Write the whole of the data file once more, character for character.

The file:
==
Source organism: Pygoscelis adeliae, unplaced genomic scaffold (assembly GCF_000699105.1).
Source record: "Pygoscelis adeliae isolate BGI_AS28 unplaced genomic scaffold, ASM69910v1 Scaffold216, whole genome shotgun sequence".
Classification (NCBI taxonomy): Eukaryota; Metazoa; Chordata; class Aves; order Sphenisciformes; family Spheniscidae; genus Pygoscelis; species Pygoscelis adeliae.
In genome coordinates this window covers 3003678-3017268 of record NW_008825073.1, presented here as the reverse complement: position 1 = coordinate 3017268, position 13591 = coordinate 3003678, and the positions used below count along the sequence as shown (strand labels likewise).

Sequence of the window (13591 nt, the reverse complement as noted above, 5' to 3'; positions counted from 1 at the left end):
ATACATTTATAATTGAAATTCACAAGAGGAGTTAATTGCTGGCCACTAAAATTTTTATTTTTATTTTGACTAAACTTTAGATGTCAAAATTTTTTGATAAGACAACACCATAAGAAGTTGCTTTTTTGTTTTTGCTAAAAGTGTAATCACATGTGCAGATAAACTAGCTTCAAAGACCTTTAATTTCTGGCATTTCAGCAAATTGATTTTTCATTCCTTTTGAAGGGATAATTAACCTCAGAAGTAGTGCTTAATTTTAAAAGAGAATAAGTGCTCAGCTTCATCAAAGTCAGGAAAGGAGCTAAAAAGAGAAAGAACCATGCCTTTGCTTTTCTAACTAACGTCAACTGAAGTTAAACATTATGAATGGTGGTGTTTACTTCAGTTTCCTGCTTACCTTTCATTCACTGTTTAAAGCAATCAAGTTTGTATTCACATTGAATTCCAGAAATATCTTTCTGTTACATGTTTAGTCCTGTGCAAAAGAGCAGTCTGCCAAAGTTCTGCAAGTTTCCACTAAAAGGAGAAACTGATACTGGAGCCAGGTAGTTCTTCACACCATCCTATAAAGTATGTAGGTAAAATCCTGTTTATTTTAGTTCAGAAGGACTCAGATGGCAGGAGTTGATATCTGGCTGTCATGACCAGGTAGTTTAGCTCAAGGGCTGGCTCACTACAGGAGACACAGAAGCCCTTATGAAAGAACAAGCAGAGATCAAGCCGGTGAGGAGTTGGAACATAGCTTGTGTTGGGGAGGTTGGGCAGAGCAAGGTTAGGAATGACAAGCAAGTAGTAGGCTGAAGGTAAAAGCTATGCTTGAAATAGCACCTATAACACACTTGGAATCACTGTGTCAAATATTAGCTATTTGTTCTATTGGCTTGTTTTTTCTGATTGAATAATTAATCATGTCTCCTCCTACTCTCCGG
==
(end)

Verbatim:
Source organism: Pygoscelis adeliae, unplaced genomic scaffold (assembly GCF_000699105.1).
Source record: "Pygoscelis adeliae isolate BGI_AS28 unplaced genomic scaffold, ASM69910v1 Scaffold216, whole genome shotgun sequence".
Classification (NCBI taxonomy): Eukaryota; Metazoa; Chordata; class Aves; order Sphenisciformes; family Spheniscidae; genus Pygoscelis; species Pygoscelis adeliae.
In genome coordinates this window covers 3003678-3017268 of record NW_008825073.1, presented here as the reverse complement: position 1 = coordinate 3017268, position 13591 = coordinate 3003678, and the positions used below count along the sequence as shown (strand labels likewise).

Sequence of the window (13591 nt, the reverse complement as noted above, 5' to 3'; positions counted from 1 at the left end):
ATACATTTATAATTGAAATTCACAAGAGGAGTTAATTGCTGGCCACTAAAATTTTTATTTTTATTTTGACTAAACTTTAGATGTCAAAATTTTTTGATAAGACAACACCATAAGAAGTTGCTTTTTTGTTTTTGCTAAAAGTGTAATCACATGTGCAGATAAACTAGCTTCAAAGACCTTTAATTTCTGGCATTTCAGCAAATTGATTTTTCATTCCTTTTGAAGGGATAATTAACCTCAGAAGTAGTGCTTAATTTTAAAAGAGAATAAGTGCTCAGCTTCATCAAAGTCAGGAAAGGAGCTAAAAAGAGAAAGAACCATGCCTTTGCTTTTCTAACTAACGTCAACTGAAGTTAAACATTATGAATGGTGGTGTTTACTTCAGTTTCCTGCTTACCTTTCATTCACTGTTTAAAGCAATCAAGTTTGTATTCACATTGAATTCCAGAAATATCTTTCTGTTACATGTTTAGTCCTGTGCAAAAGAGCAGTCTGCCAAAGTTCTGCAAGTTTCCACTAAAAGGAGAAACTGATACTGGAGCCAGGTAGTTCTTCACACCATCCTATAAAGTATGTAGGTAAAATCCTGTTTATTTTAGTTCAGAAGGACTCAGATGGCAGGAGTTGATATCTGGCTGTCATGACCAGGTAGTTTAGCTCAAGGGCTGGCTCACTACAGGAGACACAGAAGCCCTTATGAAAGAACAAGCAGAGATCAAGCCGGTGAGGAGTTGGAACATAGCTTGTGTTGGGGAGGTTGGGCAGAGCAAGGTTAGGAATGACAAGCAAGTAGTAGGCTGAAGGTAAAAGCTATGCTTGAAATAGCACCTATAACACACTTGGAATCACTGTGTCAAATATTAGCTATTTGTTCTATTGGCTTGTTTTTTCTGATTGAATAATTAATCATGTCTCCTCCTACTCTCCGG